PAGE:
about. But all the people loved him and
gave him what he liked to eat; and not even
a dog would bark at his heels or growl at the
friend of Saint Francis. So he lived to a
good old age. And when after two years
Brother Wolf died because he was so old,
the citizens were very sorrowful. For not
only did they miss the soft pat-pat of his steps
passing through the city, but they grieved
for the sorrow of Saint Francis in losing a
kindly friend,—Saint Francis of whose saintliness
and power the humble beast had been
a daily reminder.
Francis could not bear to see a little
bro-  ther in trouble or pain, and this the beasts
knew very well. He would not willingly
tread upon an insect, but would step aside
and gently bid the Brother Worm depart in
peace. The fish which a fisherman gave him
he restored to the water, where it played
about his boat and would not leave him till
he bade it go.
Once again in the village of Gubbio a live
baby hare was brought him as a present, for
his breakfast. But when Francis saw the
frightened look of the little creature held in
the arms of one of the brothers, his heart
ached with sympathy.
"Little Brother Leveret, come to me," he
said. "Why hast thou let thyself be taken?"
And the little fellow as if understanding the
invitation jumped out of the friar's arms and
ran to Francis, hiding in the folds of his
gown. But when Francis took it out and set
it free, very politely giving it permission to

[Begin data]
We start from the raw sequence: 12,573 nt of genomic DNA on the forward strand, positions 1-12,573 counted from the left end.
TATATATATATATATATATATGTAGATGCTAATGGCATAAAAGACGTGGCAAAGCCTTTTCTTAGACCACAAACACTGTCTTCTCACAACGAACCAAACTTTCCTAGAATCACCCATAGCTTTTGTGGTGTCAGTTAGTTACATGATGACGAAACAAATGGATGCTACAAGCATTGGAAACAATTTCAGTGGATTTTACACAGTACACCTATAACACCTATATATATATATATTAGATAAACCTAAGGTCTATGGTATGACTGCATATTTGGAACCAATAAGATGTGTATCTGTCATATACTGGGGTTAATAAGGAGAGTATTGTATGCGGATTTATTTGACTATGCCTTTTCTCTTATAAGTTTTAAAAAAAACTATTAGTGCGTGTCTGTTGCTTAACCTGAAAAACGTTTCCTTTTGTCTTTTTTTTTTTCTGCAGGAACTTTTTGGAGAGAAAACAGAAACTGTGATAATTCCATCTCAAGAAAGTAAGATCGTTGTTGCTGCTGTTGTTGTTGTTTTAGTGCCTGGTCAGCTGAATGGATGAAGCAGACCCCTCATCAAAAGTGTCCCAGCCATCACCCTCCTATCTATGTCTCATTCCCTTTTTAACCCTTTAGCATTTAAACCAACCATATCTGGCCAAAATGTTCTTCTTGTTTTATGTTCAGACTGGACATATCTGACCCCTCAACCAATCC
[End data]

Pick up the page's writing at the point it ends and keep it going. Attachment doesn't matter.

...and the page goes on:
depart instead of staying to make a breakfast,
it would not go. Again and again it returned
nestling to its new-found friend, as if guessing
that here at least it would be safe forever.
But at last tenderly Saint Francis sent the
 good brother away with it into the wood,
where it was safe once more among its little
bob-tailed brothers and sisters.
Now after a life spent like Christ's in works
of poverty, charity, and love, Saint Francis
came at last to have one spot in the world
which he could call his own. It was neither
a church nor a convent, a cottage nor even a
cell. It was only a bare and lonely mountain
top where wild beasts lived and wild birds
had a home. This retreat in the wilderness
was the gift which Orlando, a rich nobleman,
chose to make Saint Francis. And it was a
precious gift indeed, sorely needed by the
Lord's weary beggar. For he was worn with
wandering; he was ill and weak, and his
gentle eyes were growing dim so that he